When a young child begins to engage in everyday interaction, she has to acquire competencies that allow her to be oriented to the conventions that inform talk-in-interaction and, at the same time, deal with emotional or affective dimensions of experience. The theoretical positions associated with these domains - social-action and emotion - provide very different accounts of human development and this book examines why this is the case. Through a longitudinal video-recorded study of one child learning how to talk, Michael A. Forrester develops proposals that rest upon a comparison of two perspectives on everyday parent-child interaction taken from the same data corpus - one informed by conversation analysis and ethnomethodology, the other by psychoanalytic developmental psychology. Ultimately, what is significant for attaining membership within any culture is gradually being able to display an orientation towards both domains - doing and feeling, or social-action and affect.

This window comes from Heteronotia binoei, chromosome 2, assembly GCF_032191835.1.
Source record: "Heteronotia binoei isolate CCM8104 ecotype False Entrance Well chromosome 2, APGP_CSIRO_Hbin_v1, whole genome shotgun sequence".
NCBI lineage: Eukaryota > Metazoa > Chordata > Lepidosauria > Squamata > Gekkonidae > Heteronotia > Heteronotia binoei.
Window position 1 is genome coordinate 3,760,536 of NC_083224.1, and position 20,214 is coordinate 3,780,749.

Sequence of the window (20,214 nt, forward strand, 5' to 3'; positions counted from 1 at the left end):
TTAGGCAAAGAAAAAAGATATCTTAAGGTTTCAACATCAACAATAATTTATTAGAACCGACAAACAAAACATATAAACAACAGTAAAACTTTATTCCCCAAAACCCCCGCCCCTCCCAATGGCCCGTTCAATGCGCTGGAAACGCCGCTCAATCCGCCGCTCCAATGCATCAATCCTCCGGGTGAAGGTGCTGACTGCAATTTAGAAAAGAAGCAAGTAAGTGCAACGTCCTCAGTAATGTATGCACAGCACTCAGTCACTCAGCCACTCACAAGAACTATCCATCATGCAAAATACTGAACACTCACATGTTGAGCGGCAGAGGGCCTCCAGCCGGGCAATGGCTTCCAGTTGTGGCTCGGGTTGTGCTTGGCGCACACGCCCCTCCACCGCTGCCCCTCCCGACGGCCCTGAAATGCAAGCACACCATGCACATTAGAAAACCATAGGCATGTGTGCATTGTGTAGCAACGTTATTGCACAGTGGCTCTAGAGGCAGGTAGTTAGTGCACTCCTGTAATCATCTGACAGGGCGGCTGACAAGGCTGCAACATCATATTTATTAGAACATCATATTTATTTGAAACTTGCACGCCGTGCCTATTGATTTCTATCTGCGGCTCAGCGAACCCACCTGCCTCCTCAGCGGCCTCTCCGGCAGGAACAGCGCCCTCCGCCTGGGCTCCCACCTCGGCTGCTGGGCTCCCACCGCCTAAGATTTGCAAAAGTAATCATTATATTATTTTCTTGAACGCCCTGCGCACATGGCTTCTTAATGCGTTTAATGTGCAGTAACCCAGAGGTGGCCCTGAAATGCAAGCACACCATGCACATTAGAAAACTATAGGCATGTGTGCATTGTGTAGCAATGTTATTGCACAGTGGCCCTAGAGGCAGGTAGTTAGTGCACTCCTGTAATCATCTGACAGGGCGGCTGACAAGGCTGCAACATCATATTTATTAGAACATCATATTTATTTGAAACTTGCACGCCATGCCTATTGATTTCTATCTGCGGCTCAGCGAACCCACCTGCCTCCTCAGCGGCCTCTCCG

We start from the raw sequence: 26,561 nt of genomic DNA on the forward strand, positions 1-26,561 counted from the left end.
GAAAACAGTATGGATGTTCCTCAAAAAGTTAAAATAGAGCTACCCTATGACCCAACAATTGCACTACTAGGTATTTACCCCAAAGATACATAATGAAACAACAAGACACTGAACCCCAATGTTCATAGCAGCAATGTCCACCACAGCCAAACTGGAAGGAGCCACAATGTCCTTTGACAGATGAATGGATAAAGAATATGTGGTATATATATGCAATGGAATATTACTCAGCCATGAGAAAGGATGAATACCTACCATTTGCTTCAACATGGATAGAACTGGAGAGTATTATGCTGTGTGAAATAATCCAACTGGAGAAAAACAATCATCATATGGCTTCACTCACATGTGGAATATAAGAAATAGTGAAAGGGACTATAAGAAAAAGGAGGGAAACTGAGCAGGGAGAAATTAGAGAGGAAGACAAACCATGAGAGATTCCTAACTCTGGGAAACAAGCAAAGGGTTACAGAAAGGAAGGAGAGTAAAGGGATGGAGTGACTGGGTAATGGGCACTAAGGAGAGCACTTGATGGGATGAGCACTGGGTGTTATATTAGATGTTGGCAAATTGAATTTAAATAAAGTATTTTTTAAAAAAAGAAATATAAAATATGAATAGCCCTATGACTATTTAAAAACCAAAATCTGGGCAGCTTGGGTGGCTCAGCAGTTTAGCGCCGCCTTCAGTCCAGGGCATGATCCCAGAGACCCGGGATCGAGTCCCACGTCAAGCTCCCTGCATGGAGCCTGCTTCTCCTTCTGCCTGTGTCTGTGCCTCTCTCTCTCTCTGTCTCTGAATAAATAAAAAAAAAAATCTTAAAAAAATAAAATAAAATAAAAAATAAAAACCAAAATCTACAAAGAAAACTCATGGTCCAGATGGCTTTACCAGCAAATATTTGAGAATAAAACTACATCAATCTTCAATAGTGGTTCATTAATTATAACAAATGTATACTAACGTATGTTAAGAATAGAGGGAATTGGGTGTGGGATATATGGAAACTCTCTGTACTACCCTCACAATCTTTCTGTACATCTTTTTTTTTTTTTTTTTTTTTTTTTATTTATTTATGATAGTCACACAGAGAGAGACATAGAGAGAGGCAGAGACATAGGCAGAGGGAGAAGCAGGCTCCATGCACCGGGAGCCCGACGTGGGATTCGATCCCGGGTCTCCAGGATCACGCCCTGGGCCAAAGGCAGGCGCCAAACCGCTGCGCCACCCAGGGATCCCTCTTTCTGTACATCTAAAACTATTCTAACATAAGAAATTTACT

Michael A. Forrester is a Reader in Psychology at the University of Kent. His academic interests are in child development and language and, particularly, children's developing conversational skills.
1. Introduction; 2. Developmental pragmatics and conversation analysis; 3. Child-focused conversation analysis; 4. A psychoanalytic reading of early social relations; 5. Repression and displacement in everyday talk-in-interaction; 6. Research practices and methodological objects; 7. Learning how to repair; 8. Learning what not to say: repression and interactive vertigo; 9. A question of answering; 10. Interaction and the transitional space; 11. Self-positioning, membership and participation; 12. Discourses of the self and early social relations; 13. Social practice and psychological affect.